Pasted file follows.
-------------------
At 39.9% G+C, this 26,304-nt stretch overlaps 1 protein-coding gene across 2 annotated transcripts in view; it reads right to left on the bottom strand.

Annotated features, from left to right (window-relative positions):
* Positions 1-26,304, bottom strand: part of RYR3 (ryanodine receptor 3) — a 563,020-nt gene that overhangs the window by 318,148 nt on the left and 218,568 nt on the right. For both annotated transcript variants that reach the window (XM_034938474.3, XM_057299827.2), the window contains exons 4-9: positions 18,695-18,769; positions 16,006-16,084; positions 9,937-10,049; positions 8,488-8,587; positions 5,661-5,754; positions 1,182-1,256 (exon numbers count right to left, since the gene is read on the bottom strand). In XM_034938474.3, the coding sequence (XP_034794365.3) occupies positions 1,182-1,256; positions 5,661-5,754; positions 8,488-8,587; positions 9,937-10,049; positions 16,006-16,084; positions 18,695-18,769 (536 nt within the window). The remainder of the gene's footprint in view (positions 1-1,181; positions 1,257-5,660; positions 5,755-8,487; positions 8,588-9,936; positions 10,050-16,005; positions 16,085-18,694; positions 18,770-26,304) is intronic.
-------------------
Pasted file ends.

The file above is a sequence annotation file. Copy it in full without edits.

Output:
At 39.9% G+C, this 26,304-nt stretch overlaps 1 protein-coding gene across 2 annotated transcripts in view; it reads right to left on the bottom strand.

Annotated features, from left to right (window-relative positions):
* Positions 1-26,304, bottom strand: part of RYR3 (ryanodine receptor 3) — a 563,020-nt gene that overhangs the window by 318,148 nt on the left and 218,568 nt on the right. For both annotated transcript variants that reach the window (XM_034938474.3, XM_057299827.2), the window contains exons 4-9: positions 18,695-18,769; positions 16,006-16,084; positions 9,937-10,049; positions 8,488-8,587; positions 5,661-5,754; positions 1,182-1,256 (exon numbers count right to left, since the gene is read on the bottom strand). In XM_034938474.3, the coding sequence (XP_034794365.3) occupies positions 1,182-1,256; positions 5,661-5,754; positions 8,488-8,587; positions 9,937-10,049; positions 16,006-16,084; positions 18,695-18,769 (536 nt within the window). The remainder of the gene's footprint in view (positions 1-1,181; positions 1,257-5,660; positions 5,755-8,487; positions 8,588-9,936; positions 10,050-16,005; positions 16,085-18,694; positions 18,770-26,304) is intronic.